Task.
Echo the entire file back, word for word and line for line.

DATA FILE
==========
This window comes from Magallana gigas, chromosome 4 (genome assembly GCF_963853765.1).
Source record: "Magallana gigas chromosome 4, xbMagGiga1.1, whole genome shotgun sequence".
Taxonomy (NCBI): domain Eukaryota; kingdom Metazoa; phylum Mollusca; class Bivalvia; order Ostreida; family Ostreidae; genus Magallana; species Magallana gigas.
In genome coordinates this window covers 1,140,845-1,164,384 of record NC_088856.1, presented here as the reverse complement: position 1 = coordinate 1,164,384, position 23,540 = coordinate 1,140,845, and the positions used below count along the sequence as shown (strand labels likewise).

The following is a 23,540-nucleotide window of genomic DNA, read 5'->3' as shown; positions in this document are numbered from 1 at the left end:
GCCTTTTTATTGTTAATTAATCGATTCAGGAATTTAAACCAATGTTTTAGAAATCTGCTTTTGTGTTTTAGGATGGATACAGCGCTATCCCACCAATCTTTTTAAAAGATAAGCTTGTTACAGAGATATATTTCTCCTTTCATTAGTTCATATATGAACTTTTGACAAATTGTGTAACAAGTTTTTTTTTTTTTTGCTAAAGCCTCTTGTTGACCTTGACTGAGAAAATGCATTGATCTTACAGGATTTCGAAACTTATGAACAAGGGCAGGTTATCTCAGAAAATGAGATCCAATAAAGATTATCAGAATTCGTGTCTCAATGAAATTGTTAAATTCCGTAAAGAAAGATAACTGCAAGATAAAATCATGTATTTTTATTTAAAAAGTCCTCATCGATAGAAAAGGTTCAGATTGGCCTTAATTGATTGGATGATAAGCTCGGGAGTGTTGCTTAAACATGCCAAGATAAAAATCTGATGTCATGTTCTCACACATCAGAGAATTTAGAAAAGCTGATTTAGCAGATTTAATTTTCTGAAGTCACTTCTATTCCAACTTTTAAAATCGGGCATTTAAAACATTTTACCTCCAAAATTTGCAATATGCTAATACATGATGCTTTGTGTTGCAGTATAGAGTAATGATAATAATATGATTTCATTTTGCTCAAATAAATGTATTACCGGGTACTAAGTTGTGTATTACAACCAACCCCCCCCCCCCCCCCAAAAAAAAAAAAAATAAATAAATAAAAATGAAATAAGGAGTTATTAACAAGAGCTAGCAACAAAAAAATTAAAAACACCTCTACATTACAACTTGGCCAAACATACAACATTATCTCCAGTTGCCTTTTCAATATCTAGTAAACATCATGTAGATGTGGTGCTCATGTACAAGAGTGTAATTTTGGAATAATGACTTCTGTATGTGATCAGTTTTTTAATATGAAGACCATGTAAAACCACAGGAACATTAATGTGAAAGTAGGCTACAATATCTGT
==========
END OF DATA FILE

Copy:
This window comes from Magallana gigas, chromosome 4 (genome assembly GCF_963853765.1).
Source record: "Magallana gigas chromosome 4, xbMagGiga1.1, whole genome shotgun sequence".
Taxonomy (NCBI): domain Eukaryota; kingdom Metazoa; phylum Mollusca; class Bivalvia; order Ostreida; family Ostreidae; genus Magallana; species Magallana gigas.
In genome coordinates this window covers 1,140,845-1,164,384 of record NC_088856.1, presented here as the reverse complement: position 1 = coordinate 1,164,384, position 23,540 = coordinate 1,140,845, and the positions used below count along the sequence as shown (strand labels likewise).

The following is a 23,540-nucleotide window of genomic DNA, read 5'->3' as shown; positions in this document are numbered from 1 at the left end:
GCCTTTTTATTGTTAATTAATCGATTCAGGAATTTAAACCAATGTTTTAGAAATCTGCTTTTGTGTTTTAGGATGGATACAGCGCTATCCCACCAATCTTTTTAAAAGATAAGCTTGTTACAGAGATATATTTCTCCTTTCATTAGTTCATATATGAACTTTTGACAAATTGTGTAACAAGTTTTTTTTTTTTTTGCTAAAGCCTCTTGTTGACCTTGACTGAGAAAATGCATTGATCTTACAGGATTTCGAAACTTATGAACAAGGGCAGGTTATCTCAGAAAATGAGATCCAATAAAGATTATCAGAATTCGTGTCTCAATGAAATTGTTAAATTCCGTAAAGAAAGATAACTGCAAGATAAAATCATGTATTTTTATTTAAAAAGTCCTCATCGATAGAAAAGGTTCAGATTGGCCTTAATTGATTGGATGATAAGCTCGGGAGTGTTGCTTAAACATGCCAAGATAAAAATCTGATGTCATGTTCTCACACATCAGAGAATTTAGAAAAGCTGATTTAGCAGATTTAATTTTCTGAAGTCACTTCTATTCCAACTTTTAAAATCGGGCATTTAAAACATTTTACCTCCAAAATTTGCAATATGCTAATACATGATGCTTTGTGTTGCAGTATAGAGTAATGATAATAATATGATTTCATTTTGCTCAAATAAATGTATTACCGGGTACTAAGTTGTGTATTACAACCAACCCCCCCCCCCCCCCCAAAAAAAAAAAAAATAAATAAATAAAAATGAAATAAGGAGTTATTAACAAGAGCTAGCAACAAAAAAATTAAAAACACCTCTACATTACAACTTGGCCAAACATACAACATTATCTCCAGTTGCCTTTTCAATATCTAGTAAACATCATGTAGATGTGGTGCTCATGTACAAGAGTGTAATTTTGGAATAATGACTTCTGTATGTGATCAGTTTTTTAATATGAAGACCATGTAAAACCACAGGAACATTAATGTGAAAGTAGGCTACAATATCTGT